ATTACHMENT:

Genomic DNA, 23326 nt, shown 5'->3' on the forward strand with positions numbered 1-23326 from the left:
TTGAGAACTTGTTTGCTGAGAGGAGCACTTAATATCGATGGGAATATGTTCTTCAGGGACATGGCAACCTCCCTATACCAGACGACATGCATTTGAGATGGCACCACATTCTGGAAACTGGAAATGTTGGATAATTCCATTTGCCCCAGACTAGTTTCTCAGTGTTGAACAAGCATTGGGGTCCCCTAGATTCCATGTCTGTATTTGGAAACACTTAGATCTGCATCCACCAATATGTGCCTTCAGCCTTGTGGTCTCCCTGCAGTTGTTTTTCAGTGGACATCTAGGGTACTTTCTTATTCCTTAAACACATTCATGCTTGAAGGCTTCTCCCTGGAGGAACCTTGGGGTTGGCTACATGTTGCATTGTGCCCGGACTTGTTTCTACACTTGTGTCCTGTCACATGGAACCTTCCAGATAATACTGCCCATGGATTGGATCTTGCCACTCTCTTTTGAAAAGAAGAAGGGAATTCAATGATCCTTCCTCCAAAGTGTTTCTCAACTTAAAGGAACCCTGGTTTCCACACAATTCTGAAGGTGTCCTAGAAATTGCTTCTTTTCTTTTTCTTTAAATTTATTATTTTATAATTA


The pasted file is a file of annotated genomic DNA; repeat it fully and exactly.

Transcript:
Genomic DNA, 23326 nt, shown 5'->3' on the forward strand with positions numbered 1-23326 from the left:
TTGAGAACTTGTTTGCTGAGAGGAGCACTTAATATCGATGGGAATATGTTCTTCAGGGACATGGCAACCTCCCTATACCAGACGACATGCATTTGAGATGGCACCACATTCTGGAAACTGGAAATGTTGGATAATTCCATTTGCCCCAGACTAGTTTCTCAGTGTTGAACAAGCATTGGGGTCCCCTAGATTCCATGTCTGTATTTGGAAACACTTAGATCTGCATCCACCAATATGTGCCTTCAGCCTTGTGGTCTCCCTGCAGTTGTTTTTCAGTGGACATCTAGGGTACTTTCTTATTCCTTAAACACATTCATGCTTGAAGGCTTCTCCCTGGAGGAACCTTGGGGTTGGCTACATGTTGCATTGTGCCCGGACTTGTTTCTACACTTGTGTCCTGTCACATGGAACCTTCCAGATAATACTGCCCATGGATTGGATCTTGCCACTCTCTTTTGAAAAGAAGAAGGGAATTCAATGATCCTTCCTCCAAAGTGTTTCTCAACTTAAAGGAACCCTGGTTTCCACACAATTCTGAAGGTGTCCTAGAAATTGCTTCTTTTCTTTTTCTTTAAATTTATTATTTTATAATTA